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When replanting an existing vineyard, a grower has three scenarios to choose from—replace plants and preserve existing trellis and irrigation systems, replace plants and modify existing trellis and irrigation, or remove and replace everything. Each replant situation is different, but replant costs can be significant and are an important factor in the decision process.

General manager of Hogue Ranches and Mercer Estates Winery Ron Harle shared a cost analysis of three replant scenarios, each of which has been done at Hogue. In the last decade, Hogue, based in Prosser, Washington, has spent considerable effort replanting Yakima Valley vineyards, including Cabernet Sauvignon grapes, that were located in sites not well suited for the variety.

In some vineyards, they have removed everything and started from scratch, while in others, they replanted ­following the modified scenario of replacing vines and modifying the trellis without making row or orientation changes. “Oftentimes, we would have liked to have moved the rows a little closer together from the existing site, but it wasn’t worth investing another $1,000 per acre to do so,” he said.

Harle noted that when deciding which replant scenario to follow, labor availability should be taken into consideration.

Trade-offs

Each scenario has its trade-offs, he said. For example, when preserving the existing trellis and irrigation systems, the only thing that can be changed is the grape variety. “You’re basically pulling out the old vine and putting a new plant in its place, while trying not to damage the irrigation and trellis systems.”

Preserving the existing vineyard setup works best on young vines, he said, adding that while it can be done in older blocks, the effort will require more labor to save the materials. While the cost of preserving the existing setup is the least of the three scenarios, the downside is that row and vine spacing and orientation cannot be changed. “Also, fumigation can only be done through the drip line, so you’re using less effective fumigation than having a custom applicator shank it into the soil.”

When modifying an existing vineyard, salvage is the focus, Harle said. “You’re trying to salvage as much trellis material as you can, while knowing that you are going to upgrade to drip irrigation.” He recommends discarding the trellis wire instead of trying to reuse it, eliminating the labor and frustrations of dealing with unavoidable kinks in the used wire.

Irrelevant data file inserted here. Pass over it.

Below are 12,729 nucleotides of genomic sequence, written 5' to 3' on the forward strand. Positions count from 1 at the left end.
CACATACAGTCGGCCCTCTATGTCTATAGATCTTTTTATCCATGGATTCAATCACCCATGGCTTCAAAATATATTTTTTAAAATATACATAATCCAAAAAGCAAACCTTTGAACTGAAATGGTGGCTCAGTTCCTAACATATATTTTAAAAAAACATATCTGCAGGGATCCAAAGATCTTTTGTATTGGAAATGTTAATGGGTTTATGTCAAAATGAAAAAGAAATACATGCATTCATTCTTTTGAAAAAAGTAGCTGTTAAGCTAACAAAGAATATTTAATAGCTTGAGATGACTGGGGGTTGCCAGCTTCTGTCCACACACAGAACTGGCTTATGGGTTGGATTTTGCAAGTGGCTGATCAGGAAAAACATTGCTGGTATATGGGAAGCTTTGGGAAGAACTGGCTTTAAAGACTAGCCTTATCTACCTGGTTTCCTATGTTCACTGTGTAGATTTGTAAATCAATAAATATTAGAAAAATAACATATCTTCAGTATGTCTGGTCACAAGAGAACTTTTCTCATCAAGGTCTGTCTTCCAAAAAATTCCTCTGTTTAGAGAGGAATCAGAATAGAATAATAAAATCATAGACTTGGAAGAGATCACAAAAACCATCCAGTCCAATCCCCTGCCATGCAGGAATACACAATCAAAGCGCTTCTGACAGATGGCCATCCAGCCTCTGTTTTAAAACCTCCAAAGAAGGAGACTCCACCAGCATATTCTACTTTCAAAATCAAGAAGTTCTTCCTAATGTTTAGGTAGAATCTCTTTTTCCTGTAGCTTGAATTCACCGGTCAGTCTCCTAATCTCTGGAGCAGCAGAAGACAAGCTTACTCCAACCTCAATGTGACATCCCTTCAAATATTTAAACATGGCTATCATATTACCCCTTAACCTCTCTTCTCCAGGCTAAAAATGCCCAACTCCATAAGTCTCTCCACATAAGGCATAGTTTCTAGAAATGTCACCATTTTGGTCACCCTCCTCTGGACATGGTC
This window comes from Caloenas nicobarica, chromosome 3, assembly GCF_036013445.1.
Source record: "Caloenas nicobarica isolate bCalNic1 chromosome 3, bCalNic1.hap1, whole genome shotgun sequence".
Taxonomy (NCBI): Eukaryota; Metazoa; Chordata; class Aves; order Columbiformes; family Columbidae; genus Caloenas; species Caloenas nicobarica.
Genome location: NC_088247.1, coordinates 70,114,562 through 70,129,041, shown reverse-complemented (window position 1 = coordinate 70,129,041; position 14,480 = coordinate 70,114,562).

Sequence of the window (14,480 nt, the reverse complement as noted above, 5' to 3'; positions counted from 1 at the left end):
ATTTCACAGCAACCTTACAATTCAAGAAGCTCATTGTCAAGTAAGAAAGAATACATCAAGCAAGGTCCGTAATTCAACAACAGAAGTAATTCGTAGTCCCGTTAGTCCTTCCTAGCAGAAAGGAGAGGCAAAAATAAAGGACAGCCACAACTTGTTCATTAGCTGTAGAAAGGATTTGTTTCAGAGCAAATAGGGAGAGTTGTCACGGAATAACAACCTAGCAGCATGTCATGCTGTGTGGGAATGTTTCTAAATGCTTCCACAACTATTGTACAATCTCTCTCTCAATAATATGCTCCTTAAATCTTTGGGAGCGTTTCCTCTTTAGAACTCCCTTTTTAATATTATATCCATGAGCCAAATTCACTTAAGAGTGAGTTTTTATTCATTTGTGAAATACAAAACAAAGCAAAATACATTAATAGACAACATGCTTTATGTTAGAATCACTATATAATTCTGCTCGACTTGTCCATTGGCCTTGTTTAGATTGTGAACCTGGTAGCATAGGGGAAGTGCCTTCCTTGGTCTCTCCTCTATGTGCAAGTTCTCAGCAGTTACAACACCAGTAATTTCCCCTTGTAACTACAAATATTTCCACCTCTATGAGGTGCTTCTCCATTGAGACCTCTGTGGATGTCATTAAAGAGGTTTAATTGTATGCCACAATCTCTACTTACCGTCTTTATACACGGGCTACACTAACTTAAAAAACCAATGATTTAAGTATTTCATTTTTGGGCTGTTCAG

Under the modification scenario, with the trellis stakes and wires removed, larger tractors can be used in between rows to allow some ground work, such as deep ripping, and soil-injected fumigation, to be done. “Costs for modification are in the midrange of the three scenarios, and you’re able to change variety, vine spacing, and irrigation, but not row spacing or orientation.”

Full removal of a vineyard is the most expensive replant option. “You’re incurring all the costs of a new vineyard, but you also have the costs of the demolition and removal of the old one,” Harle said. Demolition costs for full removal are the least of the three ­scenarios because nothing is preserved. Groundwork costs are more for full removal than the other two options, but also includes things like marking new rows. Labor for the full removal is also the most expensive because it involves putting in a new trellis and irrigation system.

Though more expensive, the full removal gives a grower a fresh start in reconfiguring the vineyard, he said.

The costs of plants and planting material are the same under all three scenarios of Harle’s analysis. Labor needed for vine growth and training in the second year is also the same in all three options.

Going without a contract

“The most expensive replant is definitely one that didn’t need to happen,” said Harle, adding that winemakers are quick to respond to a fickle wine market and ask growers to jump from one “hot” variety to the next. “We know that as a grower, no matter what we do, sooner or later a winemaker will come out to the vineyard and ask us to change it again.”

There are times when a grower with a variety waning in popularity should consider going without a winery contract for a few years, giving the market time to turn around, he said during a session on vineyard replanting at a statewide wine grape meeting. “Through the years, we’ve taken out a lot of Riesling and put it back in, and taken out Chardonnay and put it back in.”

It’s a hard decision, but Harle has gone without a contract for up to five years, waiting for the market to change. “The fifth year is pretty shaky…and you have to plan on losing about $1,500 per acre for a few years as you find other options for the grapes.” But if the vineyard is healthy and the variety is in the right site, waiting the market out may be the best course.

Growers will see a payback on their vineyard replant expenses if row spacings are changed from ten feet wide to nine or eight feet, said Kent Waliser, general manager of Pasco’s Sagemoor Farms. “Better spacing will give you higher yields, especially in the early years of the vineyard,” he said. Another advantage to replanting is that it gives ­growers the opportunity to use the better-producing clones now available.